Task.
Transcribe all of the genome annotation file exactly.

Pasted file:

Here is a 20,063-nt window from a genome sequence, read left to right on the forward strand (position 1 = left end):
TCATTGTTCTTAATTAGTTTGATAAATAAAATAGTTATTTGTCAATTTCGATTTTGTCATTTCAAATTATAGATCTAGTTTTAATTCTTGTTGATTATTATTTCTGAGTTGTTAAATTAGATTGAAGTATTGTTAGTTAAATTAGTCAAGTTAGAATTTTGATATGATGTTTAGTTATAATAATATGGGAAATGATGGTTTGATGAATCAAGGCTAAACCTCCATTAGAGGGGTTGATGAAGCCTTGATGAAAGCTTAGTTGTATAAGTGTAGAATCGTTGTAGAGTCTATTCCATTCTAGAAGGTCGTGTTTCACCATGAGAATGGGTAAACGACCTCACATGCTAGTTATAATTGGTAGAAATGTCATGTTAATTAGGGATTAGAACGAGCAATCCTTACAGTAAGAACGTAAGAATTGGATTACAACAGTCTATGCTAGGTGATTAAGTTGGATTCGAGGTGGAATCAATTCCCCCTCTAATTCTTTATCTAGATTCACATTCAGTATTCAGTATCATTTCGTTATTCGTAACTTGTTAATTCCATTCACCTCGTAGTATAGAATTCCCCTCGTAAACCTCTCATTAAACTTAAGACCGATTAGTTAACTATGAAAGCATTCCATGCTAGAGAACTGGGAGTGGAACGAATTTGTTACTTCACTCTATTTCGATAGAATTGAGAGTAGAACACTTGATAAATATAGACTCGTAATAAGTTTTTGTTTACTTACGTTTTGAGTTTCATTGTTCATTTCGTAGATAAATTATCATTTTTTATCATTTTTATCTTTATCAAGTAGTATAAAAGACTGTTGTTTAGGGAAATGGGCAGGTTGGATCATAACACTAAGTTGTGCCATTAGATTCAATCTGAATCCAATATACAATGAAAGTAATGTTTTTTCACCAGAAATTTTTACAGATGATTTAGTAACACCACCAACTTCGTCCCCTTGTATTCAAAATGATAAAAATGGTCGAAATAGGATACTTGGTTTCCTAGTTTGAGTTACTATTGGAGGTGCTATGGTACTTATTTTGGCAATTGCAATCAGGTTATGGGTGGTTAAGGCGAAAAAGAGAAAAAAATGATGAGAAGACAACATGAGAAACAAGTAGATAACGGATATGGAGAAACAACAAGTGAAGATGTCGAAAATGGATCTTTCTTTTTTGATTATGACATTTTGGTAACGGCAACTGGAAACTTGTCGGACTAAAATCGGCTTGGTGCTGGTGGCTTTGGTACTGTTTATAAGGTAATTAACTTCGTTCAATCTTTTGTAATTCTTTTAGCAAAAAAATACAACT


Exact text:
Here is a 20,063-nt window from a genome sequence, read left to right on the forward strand (position 1 = left end):
TCATTGTTCTTAATTAGTTTGATAAATAAAATAGTTATTTGTCAATTTCGATTTTGTCATTTCAAATTATAGATCTAGTTTTAATTCTTGTTGATTATTATTTCTGAGTTGTTAAATTAGATTGAAGTATTGTTAGTTAAATTAGTCAAGTTAGAATTTTGATATGATGTTTAGTTATAATAATATGGGAAATGATGGTTTGATGAATCAAGGCTAAACCTCCATTAGAGGGGTTGATGAAGCCTTGATGAAAGCTTAGTTGTATAAGTGTAGAATCGTTGTAGAGTCTATTCCATTCTAGAAGGTCGTGTTTCACCATGAGAATGGGTAAACGACCTCACATGCTAGTTATAATTGGTAGAAATGTCATGTTAATTAGGGATTAGAACGAGCAATCCTTACAGTAAGAACGTAAGAATTGGATTACAACAGTCTATGCTAGGTGATTAAGTTGGATTCGAGGTGGAATCAATTCCCCCTCTAATTCTTTATCTAGATTCACATTCAGTATTCAGTATCATTTCGTTATTCGTAACTTGTTAATTCCATTCACCTCGTAGTATAGAATTCCCCTCGTAAACCTCTCATTAAACTTAAGACCGATTAGTTAACTATGAAAGCATTCCATGCTAGAGAACTGGGAGTGGAACGAATTTGTTACTTCACTCTATTTCGATAGAATTGAGAGTAGAACACTTGATAAATATAGACTCGTAATAAGTTTTTGTTTACTTACGTTTTGAGTTTCATTGTTCATTTCGTAGATAAATTATCATTTTTTATCATTTTTATCTTTATCAAGTAGTATAAAAGACTGTTGTTTAGGGAAATGGGCAGGTTGGATCATAACACTAAGTTGTGCCATTAGATTCAATCTGAATCCAATATACAATGAAAGTAATGTTTTTTCACCAGAAATTTTTACAGATGATTTAGTAACACCACCAACTTCGTCCCCTTGTATTCAAAATGATAAAAATGGTCGAAATAGGATACTTGGTTTCCTAGTTTGAGTTACTATTGGAGGTGCTATGGTACTTATTTTGGCAATTGCAATCAGGTTATGGGTGGTTAAGGCGAAAAAGAGAAAAAAATGATGAGAAGACAACATGAGAAACAAGTAGATAACGGATATGGAGAAACAACAAGTGAAGATGTCGAAAATGGATCTTTCTTTTTTGATTATGACATTTTGGTAACGGCAACTGGAAACTTGTCGGACTAAAATCGGCTTGGTGCTGGTGGCTTTGGTACTGTTTATAAGGTAATTAACTTCGTTCAATCTTTTGTAATTCTTTTAGCAAAAAAATACAACT